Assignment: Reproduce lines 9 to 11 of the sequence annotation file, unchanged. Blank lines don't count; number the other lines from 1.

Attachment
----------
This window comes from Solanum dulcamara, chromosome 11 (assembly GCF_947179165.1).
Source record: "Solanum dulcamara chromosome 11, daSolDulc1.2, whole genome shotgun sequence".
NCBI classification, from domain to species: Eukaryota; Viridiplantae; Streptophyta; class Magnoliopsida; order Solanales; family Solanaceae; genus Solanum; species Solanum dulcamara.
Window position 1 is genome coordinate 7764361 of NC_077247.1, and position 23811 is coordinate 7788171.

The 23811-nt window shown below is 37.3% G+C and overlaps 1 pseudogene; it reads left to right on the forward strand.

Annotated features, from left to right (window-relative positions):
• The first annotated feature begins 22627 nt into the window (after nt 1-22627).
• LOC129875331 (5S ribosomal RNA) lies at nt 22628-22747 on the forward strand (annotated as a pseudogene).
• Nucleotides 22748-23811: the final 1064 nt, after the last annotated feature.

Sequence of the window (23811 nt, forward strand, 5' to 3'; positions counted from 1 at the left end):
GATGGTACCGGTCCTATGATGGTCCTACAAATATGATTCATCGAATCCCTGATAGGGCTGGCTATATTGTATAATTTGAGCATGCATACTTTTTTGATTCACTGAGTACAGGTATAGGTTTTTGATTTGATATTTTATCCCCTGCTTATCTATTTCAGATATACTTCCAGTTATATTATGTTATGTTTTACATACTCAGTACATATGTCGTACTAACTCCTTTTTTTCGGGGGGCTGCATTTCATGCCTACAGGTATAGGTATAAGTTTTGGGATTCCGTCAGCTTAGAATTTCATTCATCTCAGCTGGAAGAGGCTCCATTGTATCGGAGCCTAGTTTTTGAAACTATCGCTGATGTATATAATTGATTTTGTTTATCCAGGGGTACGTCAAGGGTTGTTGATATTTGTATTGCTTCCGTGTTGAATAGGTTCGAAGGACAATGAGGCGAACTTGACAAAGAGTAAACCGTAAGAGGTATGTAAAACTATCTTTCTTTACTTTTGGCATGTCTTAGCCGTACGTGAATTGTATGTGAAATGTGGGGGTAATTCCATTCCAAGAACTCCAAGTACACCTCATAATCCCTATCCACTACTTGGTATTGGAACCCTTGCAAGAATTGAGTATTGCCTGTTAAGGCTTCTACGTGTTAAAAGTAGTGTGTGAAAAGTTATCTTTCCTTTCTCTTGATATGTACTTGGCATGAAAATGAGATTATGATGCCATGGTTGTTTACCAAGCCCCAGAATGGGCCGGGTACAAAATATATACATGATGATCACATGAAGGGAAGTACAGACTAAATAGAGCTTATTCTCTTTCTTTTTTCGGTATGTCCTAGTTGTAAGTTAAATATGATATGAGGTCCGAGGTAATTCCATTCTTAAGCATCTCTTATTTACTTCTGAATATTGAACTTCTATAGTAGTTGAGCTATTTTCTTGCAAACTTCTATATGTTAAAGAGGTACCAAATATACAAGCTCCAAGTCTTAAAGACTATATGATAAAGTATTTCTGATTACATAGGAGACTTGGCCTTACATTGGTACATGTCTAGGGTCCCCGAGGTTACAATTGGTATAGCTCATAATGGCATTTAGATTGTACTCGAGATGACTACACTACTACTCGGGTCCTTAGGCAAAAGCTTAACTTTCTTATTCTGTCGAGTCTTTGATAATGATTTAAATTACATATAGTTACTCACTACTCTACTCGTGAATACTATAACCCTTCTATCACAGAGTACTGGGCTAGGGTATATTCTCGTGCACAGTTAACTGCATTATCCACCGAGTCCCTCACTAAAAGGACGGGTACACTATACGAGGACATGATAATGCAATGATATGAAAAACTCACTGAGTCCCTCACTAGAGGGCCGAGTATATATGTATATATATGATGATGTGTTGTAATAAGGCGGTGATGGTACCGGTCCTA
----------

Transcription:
• Nucleotides 22748-23811: the final 1064 nt, after the last annotated feature.

Sequence of the window (23811 nt, forward strand, 5' to 3'; positions counted from 1 at the left end):
GATGGTACCGGTCCTATGATGGTCCTACAAATATGATTCATCGAATCCCTGATAGGGCTGGCTATATTGTATAATTTGAGCATGCATACTTTTTTGATTCACTGAGTACAGGTATAGGTTTTTGATTTGATATTTTATCCCCTGCTTATCTATTTCAGATATACTTCCAGTTATATTATGTTATGTTTTACATACTCAGTACATATGTCGTACTAACTCCTTTTTTTCGGGGGGCTGCATTTCATGCCTACAGGTATAGGTATAAGTTTTGGGATTCCGTCAGCTTAGAATTTCATTCATCTCAGCTGGAAGAGGCTCCATTGTATCGGAGCCTAGTTTTTGAAACTATCGCTGATGTATATAATTGATTTTGTTTATCCAGGGGTACGTCAAGGGTTGTTGATATTTGTATTGCTTCCGTGTTGAATAGGTTCGAAGGACAATGAGGCGAACTTGACAAAGAGTAAACCGTAAGAGGTATGTAAAACTATCTTTCTTTACTTTTGGCATGTCTTAGCCGTACGTGAATTGTATGTGAAATGTGGGGGTAATTCCATTCCAAGAACTCCAAGTACACCTCATAATCCCTATCCACTACTTGGTATTGGAACCCTTGCAAGAATTGAGTATTGCCTGTTAAGGCTTCTACGTGTTAAAAGTAGTGTGTGAAAAGTTATCTTTCCTTTCTCTTGATATGTACTTGGCATGAAAATGAGATTATGATGCCATGGTTGTTTACCAAGCCCCAGAATGGGCCGGGTACAAAATATATACATGATGATCACATGAAGGGAAGTACAGACTAAATAGAGCTTATTCTCTTTCTTTTTTCGGTATGTCCTAGTTGTAAGTTAAATATGATATGAGGTCCGAGGTAATTCCATTCTTAAGCATCTCTTATTTACTTCTGAATATTGAACTTCTATAGTAGTTGAGCTATTTTCTTGCAAACTTCTATATGTTAAAGAGGTACCAAATATACAAGCTCCAAGTCTTAAAGACTATATGATAAAGTATTTCTGATTACATAGGAGACTTGGCCTTACATTGGTACATGTCTAGGGTCCCCGAGGTTACAATTGGTATAGCTCATAATGGCATTTAGATTGTACTCGAGATGACTACACTACTACTCGGGTCCTTAGGCAAAAGCTTAACTTTCTTATTCTGTCGAGTCTTTGATAATGATTTAAATTACATATAGTTACTCACTACTCTACTCGTGAATACTATAACCCTTCTATCACAGAGTACTGGGCTAGGGTATATTCTCGTGCACAGTTAACTGCATTATCCACCGAGTCCCTCACTAAAAGGACGGGTACACTATACGAGGACATGATAATGCAATGATATGAAAAACTCACTGAGTCCCTCACTAGAGGGCCGAGTATATATGTATATATATGATGATGTGTTGTAATAAGGCGGTGATGGTACCGGTCCTA